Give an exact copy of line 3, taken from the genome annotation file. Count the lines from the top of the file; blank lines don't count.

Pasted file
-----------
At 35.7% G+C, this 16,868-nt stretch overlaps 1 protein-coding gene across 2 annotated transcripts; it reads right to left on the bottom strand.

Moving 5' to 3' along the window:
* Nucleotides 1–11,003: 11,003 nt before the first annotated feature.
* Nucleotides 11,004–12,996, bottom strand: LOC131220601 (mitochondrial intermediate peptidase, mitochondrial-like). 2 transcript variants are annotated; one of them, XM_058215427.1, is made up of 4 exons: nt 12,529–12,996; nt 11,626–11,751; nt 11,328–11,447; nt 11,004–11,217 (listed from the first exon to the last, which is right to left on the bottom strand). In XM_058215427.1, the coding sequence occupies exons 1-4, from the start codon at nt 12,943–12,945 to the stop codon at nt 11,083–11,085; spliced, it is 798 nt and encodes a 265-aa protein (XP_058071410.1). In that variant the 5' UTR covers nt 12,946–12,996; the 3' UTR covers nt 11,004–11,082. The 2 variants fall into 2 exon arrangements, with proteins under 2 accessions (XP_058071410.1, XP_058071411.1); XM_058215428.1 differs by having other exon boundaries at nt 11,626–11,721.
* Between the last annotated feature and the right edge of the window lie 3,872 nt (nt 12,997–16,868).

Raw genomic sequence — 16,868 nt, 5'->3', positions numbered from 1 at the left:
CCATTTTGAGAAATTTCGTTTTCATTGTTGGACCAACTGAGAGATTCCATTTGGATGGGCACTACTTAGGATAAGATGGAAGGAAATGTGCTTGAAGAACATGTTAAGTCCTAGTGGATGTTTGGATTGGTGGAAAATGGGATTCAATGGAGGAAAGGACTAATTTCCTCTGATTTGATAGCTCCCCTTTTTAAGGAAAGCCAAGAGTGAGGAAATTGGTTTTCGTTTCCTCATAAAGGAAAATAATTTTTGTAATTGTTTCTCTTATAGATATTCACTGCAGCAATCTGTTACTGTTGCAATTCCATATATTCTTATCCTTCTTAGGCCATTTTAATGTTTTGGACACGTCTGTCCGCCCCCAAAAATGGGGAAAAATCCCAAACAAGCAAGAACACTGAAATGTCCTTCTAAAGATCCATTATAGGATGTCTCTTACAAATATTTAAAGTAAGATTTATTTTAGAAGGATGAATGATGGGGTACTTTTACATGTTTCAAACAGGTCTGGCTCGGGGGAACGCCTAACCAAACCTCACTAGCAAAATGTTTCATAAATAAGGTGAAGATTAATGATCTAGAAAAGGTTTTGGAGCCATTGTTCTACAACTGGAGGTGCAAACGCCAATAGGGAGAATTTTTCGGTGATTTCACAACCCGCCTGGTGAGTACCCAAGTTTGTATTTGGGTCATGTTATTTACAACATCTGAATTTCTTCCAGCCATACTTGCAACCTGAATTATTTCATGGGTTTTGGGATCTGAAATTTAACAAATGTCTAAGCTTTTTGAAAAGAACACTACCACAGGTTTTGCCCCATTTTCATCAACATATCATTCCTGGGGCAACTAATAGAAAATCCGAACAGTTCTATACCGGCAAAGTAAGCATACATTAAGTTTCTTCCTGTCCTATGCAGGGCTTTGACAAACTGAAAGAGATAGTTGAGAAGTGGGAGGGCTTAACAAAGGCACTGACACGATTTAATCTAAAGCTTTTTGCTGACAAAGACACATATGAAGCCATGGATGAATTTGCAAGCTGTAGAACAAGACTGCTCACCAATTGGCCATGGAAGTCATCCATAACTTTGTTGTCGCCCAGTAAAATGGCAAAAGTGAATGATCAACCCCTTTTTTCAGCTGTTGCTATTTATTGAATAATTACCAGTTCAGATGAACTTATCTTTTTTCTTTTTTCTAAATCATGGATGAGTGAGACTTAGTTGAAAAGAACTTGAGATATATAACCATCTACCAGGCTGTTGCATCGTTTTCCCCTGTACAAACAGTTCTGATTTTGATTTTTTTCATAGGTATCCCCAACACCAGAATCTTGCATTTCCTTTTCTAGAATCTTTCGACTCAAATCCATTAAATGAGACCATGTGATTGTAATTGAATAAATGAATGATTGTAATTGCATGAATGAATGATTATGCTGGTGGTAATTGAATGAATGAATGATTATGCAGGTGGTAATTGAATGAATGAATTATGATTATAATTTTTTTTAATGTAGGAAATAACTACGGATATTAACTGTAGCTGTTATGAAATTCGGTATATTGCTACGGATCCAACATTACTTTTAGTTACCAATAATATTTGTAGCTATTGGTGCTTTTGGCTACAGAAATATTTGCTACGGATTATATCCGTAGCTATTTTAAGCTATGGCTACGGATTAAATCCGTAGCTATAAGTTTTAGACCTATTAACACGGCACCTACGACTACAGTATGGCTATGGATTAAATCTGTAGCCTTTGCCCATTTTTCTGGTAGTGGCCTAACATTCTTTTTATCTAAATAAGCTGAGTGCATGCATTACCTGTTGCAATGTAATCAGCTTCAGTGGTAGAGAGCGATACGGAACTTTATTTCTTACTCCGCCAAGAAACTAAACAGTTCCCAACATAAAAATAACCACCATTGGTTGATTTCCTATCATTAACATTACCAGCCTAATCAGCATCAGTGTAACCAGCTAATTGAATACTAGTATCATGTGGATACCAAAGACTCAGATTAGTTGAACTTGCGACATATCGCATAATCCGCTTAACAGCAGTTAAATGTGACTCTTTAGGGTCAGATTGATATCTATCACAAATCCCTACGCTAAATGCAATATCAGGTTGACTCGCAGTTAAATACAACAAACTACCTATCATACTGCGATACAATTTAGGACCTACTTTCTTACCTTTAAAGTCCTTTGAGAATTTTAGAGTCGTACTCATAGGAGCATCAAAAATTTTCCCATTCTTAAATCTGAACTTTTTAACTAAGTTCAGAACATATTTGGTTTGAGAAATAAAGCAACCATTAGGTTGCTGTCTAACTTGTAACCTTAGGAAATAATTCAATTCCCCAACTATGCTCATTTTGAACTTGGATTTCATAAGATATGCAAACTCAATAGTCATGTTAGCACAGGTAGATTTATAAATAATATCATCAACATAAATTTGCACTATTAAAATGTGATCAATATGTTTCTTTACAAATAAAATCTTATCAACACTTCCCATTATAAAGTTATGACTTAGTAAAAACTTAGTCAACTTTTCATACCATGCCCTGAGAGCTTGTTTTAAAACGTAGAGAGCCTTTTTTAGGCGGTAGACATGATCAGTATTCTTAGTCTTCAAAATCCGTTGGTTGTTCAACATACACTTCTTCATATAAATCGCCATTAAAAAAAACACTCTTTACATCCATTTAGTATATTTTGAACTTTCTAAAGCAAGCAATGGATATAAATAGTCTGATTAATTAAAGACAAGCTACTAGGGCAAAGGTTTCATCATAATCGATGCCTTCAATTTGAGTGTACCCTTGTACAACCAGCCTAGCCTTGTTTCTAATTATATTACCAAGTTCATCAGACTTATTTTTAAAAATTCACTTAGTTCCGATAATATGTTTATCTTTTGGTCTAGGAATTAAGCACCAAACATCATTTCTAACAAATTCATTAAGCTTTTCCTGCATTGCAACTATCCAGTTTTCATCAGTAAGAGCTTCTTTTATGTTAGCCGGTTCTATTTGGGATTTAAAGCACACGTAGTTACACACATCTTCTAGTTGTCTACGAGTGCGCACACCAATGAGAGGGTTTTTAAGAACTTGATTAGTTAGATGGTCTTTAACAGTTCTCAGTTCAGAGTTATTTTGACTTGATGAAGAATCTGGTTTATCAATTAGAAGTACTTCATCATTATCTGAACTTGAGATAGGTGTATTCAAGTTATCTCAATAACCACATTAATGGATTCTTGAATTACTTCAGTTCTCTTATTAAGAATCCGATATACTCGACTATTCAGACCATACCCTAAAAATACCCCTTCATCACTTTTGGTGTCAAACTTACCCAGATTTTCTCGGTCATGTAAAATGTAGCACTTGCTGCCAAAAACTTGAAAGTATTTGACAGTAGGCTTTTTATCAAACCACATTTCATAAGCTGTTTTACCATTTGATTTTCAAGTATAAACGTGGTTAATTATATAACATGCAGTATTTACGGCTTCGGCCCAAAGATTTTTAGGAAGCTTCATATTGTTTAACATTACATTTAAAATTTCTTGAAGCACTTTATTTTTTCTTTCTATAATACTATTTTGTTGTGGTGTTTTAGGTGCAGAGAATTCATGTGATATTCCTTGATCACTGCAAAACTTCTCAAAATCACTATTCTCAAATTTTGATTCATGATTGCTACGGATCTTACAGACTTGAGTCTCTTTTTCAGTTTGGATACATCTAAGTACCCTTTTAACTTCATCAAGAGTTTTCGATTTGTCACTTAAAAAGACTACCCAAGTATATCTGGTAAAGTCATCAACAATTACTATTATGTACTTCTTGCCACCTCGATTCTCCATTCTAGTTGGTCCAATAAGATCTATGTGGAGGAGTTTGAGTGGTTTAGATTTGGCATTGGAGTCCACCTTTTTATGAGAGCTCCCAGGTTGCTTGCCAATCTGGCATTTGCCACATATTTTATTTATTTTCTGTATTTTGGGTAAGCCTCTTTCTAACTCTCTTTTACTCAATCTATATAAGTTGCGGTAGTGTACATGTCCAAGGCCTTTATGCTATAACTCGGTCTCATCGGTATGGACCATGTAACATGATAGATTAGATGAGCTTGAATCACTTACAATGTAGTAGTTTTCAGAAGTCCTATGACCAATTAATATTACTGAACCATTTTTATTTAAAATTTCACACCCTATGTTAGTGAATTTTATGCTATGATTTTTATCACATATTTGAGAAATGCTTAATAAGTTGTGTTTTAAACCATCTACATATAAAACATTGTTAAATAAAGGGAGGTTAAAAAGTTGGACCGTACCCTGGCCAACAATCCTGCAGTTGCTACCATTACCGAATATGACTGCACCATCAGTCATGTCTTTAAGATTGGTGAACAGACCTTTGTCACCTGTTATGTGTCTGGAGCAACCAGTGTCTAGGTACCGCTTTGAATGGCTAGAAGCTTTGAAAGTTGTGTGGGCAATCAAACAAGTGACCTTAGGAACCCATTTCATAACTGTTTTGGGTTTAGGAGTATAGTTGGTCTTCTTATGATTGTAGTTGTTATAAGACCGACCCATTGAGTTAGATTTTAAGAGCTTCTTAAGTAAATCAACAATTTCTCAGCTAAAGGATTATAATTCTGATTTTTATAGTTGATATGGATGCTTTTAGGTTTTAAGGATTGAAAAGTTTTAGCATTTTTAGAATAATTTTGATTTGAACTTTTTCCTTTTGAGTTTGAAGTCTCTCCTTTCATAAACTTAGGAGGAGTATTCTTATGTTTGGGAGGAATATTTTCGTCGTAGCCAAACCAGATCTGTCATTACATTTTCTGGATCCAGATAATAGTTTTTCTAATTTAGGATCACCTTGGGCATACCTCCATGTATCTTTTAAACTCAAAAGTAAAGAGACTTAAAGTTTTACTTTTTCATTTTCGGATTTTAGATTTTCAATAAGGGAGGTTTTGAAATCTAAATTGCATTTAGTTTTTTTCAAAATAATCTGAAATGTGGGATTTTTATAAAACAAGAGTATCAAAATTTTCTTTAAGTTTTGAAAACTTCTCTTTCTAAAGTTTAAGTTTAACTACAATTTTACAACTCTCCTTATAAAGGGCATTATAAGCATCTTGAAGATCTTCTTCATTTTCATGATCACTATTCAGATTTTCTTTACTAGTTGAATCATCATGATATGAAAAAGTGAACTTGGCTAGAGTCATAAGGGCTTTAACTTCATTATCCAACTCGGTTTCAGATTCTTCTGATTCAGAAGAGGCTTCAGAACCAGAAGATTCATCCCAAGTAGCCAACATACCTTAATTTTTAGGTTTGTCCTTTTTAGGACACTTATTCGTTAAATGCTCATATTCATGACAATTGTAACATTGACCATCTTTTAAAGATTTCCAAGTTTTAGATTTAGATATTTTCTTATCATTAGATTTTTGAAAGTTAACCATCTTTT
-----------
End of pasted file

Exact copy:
* Nucleotides 1–11,003: 11,003 nt before the first annotated feature.